2.3 System configuration part 3
The medium-actuated feed isolating valves installed on the HP heaters at Grain power station are examples of these valves and are designed to give by-pass and isolation in about 12 s from receipt of a signal to isolate the heater bank. Figure 3.21 shows the diagrammatic arrangement of the system and gives a brief explanation of how it works.
Figure 3.22 is a more detailed drawing of the isolation valve with a brief description of the salient design features. The most important features to note from Figs 3.21 and 3.22 are the provision for the system to fail safe (i.e., to isolate the feedwater side of the heaters), and the slowing down of the closing stroke over the last few millimetres to ensure that no hydraulic shock can occur due to sudden valve closure. As the feedwater isolating valves have a protective function, high integrity is important. The use of the feedwater as a medium to close these valves, ensures that a pressure source to actuate the valves is always available and the actuator can be made to produce whatever closing force is needed to close the valve as swiftly as the system hydraulics will allow. However, the system is complicated and costly, and is only needed if heater flooding times are measured in seconds, as with some designs of vertical heaters. The cost benefits of increased reliability must be included.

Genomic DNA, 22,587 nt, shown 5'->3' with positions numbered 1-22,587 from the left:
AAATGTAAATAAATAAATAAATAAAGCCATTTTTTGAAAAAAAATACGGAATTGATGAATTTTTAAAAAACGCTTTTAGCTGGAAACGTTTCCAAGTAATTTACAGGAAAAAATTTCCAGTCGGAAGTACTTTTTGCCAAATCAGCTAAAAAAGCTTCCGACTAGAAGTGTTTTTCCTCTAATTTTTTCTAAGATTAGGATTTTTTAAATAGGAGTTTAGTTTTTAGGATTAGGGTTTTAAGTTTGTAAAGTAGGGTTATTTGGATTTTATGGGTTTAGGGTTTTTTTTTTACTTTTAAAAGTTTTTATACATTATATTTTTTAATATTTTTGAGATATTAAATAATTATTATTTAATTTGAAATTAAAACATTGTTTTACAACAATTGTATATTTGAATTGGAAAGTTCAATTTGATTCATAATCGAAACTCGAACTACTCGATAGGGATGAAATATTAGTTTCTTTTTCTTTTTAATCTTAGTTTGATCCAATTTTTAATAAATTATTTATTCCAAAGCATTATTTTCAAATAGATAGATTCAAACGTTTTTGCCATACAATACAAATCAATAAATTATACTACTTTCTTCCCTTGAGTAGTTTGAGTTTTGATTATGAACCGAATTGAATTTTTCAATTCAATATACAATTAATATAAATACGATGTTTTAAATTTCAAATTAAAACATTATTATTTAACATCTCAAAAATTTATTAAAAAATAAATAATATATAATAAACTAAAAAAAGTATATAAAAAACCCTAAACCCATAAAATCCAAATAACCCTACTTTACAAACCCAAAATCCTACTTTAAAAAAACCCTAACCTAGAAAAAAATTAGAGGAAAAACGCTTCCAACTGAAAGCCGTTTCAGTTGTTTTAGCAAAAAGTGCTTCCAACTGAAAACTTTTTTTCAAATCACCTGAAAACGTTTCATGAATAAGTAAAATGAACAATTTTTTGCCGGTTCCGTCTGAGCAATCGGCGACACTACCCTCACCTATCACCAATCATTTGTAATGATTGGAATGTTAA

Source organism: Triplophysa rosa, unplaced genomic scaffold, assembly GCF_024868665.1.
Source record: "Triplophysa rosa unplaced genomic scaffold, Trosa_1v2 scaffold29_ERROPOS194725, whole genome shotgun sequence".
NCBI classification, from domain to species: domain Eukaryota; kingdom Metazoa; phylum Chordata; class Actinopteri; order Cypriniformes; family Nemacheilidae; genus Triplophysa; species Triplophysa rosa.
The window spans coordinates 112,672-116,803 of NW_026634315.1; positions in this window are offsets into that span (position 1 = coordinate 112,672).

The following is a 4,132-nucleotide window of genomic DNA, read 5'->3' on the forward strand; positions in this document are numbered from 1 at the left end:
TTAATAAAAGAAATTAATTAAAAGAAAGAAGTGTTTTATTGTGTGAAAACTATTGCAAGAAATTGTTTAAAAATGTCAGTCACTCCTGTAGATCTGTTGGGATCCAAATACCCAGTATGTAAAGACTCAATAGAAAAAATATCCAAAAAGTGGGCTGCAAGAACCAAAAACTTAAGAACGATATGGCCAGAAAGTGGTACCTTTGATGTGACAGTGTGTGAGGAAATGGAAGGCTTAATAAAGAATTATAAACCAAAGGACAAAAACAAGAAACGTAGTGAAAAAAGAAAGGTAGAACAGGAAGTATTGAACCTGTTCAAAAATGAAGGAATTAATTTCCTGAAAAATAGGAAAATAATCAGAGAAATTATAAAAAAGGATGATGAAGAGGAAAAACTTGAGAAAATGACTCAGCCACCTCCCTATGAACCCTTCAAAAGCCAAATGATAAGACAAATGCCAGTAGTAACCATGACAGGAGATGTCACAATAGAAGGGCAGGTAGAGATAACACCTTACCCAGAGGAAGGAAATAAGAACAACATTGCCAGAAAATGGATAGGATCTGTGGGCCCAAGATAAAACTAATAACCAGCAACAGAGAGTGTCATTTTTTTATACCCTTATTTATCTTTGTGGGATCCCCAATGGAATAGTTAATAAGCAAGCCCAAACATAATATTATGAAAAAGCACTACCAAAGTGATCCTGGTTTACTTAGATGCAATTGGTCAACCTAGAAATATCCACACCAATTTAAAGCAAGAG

The bled-steam lines to the heaters are isolated by motorised parallel slide valves. The power-assisted nonreturn valves are given the signal to close but will remain open until the closing spring can overcome the reducing steam flow tending to keep the valve open.
When the heater bank is isolated on the steam and feedwater sides, small heater shell drains are operated which discharge to the condenser. Due to the action of the heater vents, assisted by the shell drains, the pressure in heaters and the associated steam and drain pipework within the isolation valves will fall to condenser vacuum.
The duplicate water level sensing devices which initiate a bank trip due to a HWL are float switches manufactured by Mobrey to meet the plant manufacturers' and CEGB needs (see Fig 3.23). Also illustrated are the methods used for testing the duplicate float switches with the heaters in operation.
The overall electrical control scheme is described in Volume F. This gives full details of the duplicated electrical supplies from the 110 V DC system which powers the duplicate high integrity master tripping relays. The master tripping relays initiate all protection valve closures except for the autonomous action of the bled-steam non-return valve due to a pressure reversal. In the event of a turbine trip, a separate signal trips the master tripping relays which shut all the protection valves on both banks.